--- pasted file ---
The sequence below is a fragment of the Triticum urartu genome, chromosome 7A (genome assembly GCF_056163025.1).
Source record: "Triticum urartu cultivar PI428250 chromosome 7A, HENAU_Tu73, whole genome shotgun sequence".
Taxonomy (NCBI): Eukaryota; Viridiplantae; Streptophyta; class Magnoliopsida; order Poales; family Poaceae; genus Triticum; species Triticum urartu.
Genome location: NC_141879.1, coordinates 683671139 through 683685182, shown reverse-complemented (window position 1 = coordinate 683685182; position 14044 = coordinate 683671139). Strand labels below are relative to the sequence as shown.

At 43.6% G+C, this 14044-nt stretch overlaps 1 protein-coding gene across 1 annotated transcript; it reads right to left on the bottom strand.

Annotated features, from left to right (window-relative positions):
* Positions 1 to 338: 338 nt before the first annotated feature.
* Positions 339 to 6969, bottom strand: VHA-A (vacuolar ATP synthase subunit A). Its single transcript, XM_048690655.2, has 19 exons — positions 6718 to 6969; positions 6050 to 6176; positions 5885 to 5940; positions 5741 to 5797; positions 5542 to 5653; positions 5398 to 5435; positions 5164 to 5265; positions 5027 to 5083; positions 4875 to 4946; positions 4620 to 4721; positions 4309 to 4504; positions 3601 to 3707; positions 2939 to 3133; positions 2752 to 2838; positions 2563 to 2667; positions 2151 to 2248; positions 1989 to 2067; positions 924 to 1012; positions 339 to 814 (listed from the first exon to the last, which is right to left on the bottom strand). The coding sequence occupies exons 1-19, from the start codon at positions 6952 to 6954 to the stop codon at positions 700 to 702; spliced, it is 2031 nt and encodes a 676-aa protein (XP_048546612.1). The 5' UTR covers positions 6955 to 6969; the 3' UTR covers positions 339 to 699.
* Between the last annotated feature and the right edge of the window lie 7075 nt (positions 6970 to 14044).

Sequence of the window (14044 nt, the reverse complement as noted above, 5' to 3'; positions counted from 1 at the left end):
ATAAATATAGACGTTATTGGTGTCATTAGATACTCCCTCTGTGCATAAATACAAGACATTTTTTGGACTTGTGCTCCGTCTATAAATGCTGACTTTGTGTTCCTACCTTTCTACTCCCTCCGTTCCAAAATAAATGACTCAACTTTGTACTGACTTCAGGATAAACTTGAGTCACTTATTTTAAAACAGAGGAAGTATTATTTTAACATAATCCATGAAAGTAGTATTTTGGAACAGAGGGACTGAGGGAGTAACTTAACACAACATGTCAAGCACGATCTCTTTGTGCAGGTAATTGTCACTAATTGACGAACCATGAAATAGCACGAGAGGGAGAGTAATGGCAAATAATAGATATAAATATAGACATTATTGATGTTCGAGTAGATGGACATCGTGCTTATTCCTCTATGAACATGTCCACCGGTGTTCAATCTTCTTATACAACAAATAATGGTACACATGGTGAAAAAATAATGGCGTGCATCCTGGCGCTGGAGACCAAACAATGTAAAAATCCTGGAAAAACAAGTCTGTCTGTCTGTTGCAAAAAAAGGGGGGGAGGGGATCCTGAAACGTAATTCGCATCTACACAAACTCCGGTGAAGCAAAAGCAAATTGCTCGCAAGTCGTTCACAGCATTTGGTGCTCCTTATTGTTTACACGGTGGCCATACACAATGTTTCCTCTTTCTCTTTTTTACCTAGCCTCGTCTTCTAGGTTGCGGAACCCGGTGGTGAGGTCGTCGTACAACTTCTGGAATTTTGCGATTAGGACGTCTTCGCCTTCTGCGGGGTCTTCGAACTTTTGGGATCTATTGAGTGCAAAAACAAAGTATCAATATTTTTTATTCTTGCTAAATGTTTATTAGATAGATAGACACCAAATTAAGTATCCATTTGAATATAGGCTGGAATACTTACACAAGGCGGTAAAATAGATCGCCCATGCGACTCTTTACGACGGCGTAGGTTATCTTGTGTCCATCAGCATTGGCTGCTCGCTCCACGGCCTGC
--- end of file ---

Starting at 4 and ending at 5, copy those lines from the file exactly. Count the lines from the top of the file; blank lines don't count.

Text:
Genome location: NC_141879.1, coordinates 683671139 through 683685182, shown reverse-complemented (window position 1 = coordinate 683685182; position 14044 = coordinate 683671139). Strand labels below are relative to the sequence as shown.

At 43.6% G+C, this 14044-nt stretch overlaps 1 protein-coding gene across 1 annotated transcript; it reads right to left on the bottom strand.